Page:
Beautiful Day

Published Date: May 19th, 2008
Category: Weekly Thought

 

 

It all started on my 35th birthday.

 

I am a medical writer who works part-time from home. Totally great gig. No business casual for me. No hurried run to and from the subway to pick up my 3-year old from daycare. The people I work with are pleasant and I have been doing this for six years, so there is nothing really new for me to learn.

 

So why would I leave?

 

I quit my job at age 35 because I decided I did not want my life to resemble a Harry Chapin song.

 

I was one of those foolish and new mothers who went back to work exactly at the 3½ month mark. And every year I would whittle down my working hours just a little bit. The first year, I took Fridays off. The second year, I gave up my managerial position and took Mondays and Fridays off. The third year, I became a contractor and worked 15-20 hours a week from home. I actually contemplated seeing if my company would go for 8-10 hours a week in my fourth year. But I realized that this was becoming ridiculous, so I quit.

 

I had contemplated all of this PRIOR to my 35th birthday, but thought, if I am not that stressed out, my son enjoys the socialization of daycare 3 days a week, why not work? Extra money and talking about something else besides how to get your child into the Chicago Public Schooling system or potty training certainly is not a BAD IDEA.

 

But then things started to happen.

 

Like I realized that my 3-year old was going to pre-school in the fall, which would eventually lead to kindergarten.  And even I know that once your child starts school, all of a sudden you are not “My Mama” anymore, but simply “Mom”—no longer best friend, but instead personal secretary, chef, and chauffeur.  I was also starting to stress out about my job and when I was not actually working, I was thinking about my current projects. Or contemplating checking my email 3-4 times a day on days I was not working. I started having night terrors (which I think were directly related to my anxiety).

 

I was tired all of the time.

 

Even though I was able to spend four days a week with my child, I was either anxious or exhausted most of the time. I know that some of this work stress was self-induced, but in this day and age of email, blackberries and cell phones, do any of us ever leave our jobs at the office? And I didn’t even have an office to leave, since I worked from home. All of this also did not lead to a healthy lifestyle (I was too tired to work out or eat healthy), so on top of being a tired, stressed out mother, I gained ten pounds.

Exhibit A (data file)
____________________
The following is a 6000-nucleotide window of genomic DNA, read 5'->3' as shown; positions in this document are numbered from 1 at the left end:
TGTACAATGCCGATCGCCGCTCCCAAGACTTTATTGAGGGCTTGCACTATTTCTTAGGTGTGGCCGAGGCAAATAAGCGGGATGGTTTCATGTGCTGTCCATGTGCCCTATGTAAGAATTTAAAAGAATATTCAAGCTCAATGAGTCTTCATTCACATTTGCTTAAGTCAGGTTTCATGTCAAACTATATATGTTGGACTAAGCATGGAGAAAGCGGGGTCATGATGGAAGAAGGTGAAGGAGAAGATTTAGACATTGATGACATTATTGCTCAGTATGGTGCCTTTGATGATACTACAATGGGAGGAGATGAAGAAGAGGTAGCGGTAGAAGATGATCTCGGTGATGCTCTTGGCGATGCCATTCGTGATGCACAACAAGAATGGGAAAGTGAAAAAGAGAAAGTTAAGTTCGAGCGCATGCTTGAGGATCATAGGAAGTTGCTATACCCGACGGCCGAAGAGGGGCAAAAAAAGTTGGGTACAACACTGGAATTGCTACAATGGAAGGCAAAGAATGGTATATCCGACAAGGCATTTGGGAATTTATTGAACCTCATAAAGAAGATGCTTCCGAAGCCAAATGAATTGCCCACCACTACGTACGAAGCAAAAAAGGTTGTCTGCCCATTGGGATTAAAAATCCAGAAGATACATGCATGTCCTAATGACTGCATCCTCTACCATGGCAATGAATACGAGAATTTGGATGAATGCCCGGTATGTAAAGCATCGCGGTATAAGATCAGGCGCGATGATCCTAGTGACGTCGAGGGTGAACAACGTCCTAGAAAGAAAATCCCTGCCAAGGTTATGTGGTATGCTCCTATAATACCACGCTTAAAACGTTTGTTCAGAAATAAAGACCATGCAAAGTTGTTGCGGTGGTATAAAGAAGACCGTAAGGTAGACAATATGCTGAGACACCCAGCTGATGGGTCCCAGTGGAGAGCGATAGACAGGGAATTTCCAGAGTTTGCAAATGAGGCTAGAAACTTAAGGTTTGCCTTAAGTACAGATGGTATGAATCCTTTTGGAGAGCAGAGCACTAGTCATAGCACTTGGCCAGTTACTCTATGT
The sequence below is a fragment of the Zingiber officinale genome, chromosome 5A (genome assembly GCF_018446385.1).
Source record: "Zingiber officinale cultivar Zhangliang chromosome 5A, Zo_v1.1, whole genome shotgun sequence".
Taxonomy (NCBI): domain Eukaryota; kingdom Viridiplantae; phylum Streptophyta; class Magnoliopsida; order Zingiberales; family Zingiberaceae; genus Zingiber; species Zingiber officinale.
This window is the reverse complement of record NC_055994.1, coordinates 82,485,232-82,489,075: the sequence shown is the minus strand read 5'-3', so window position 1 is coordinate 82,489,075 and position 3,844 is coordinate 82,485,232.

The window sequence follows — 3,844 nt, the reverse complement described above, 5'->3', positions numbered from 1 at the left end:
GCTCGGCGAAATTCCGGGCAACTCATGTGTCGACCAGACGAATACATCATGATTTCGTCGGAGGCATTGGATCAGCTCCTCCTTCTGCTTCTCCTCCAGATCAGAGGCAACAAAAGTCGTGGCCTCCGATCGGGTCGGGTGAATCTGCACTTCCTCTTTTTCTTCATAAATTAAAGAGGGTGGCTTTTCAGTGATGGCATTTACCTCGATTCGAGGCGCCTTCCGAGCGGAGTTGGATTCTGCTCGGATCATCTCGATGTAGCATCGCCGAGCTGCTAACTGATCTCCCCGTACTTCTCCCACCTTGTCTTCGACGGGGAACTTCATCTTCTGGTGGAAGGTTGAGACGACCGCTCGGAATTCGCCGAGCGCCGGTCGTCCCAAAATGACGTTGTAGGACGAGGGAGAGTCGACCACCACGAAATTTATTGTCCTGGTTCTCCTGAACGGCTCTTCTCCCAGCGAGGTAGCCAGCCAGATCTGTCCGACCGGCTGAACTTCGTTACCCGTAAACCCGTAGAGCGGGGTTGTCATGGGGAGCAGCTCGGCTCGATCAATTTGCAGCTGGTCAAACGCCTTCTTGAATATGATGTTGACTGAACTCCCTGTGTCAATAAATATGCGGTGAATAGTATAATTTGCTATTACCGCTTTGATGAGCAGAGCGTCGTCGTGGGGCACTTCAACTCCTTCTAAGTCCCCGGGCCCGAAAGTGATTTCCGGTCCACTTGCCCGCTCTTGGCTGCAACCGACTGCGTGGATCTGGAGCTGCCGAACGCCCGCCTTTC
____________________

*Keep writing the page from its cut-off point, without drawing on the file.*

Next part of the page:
Fantastic.

 

And then the day of hell (my 35th birthday) occurred. I had thought it was going to be a laid-back work day. My parents were going to take me out to lunch and then I was going for a quick acupuncture session (anxiety = $60 acupuncture sessions) before I picked my son up from daycare. Within 45 minutes of working, I realized that I was working on 2 messed up projects and was going to have to work late on a deadline.  Not only was I going to miss lunch and acupuncture, but the birthday dinner my son was so excited to have with me was no longer a possibility.

 

And that’s when a voice inside of me said,

 

“Enough.”

 

We would be able to temporarily manage without my salary. I was not out saving people’s lives or educating underprivileged children, so was I really making any sort of a difference with my daily work?

 

No.

 

Did it make a difference to my son, my health, and my husband’s sanity if I stayed home?

 

Yes.

 

So here I am. For the first time in my son’s life, he will get my undivided attention. As I faze myself out of my job, I can already tell a difference. Even though I was finishing up a project this morning and therefore still working, G wanted to eat “more breakfast” on our front porch, relishing the recent May sunshine. Normally I would have hurried him out of the house, telling him that he could have “more breakfast” at his daycare. But today I realized “why not?” and as we took fifteen minutes and ate our breakfast sitting in the sun, he proclaimed, “Such a beautiful day, Mama!”

 

Such a beautiful day, indeed, G.

This entry was posted on Monday, May 19th, 2008 at 1:24 pm and is filed under Weekly Thought. You can follow any responses to this entry through the RSS 2.0 feed. You can leave a response, or trackback from your own site.

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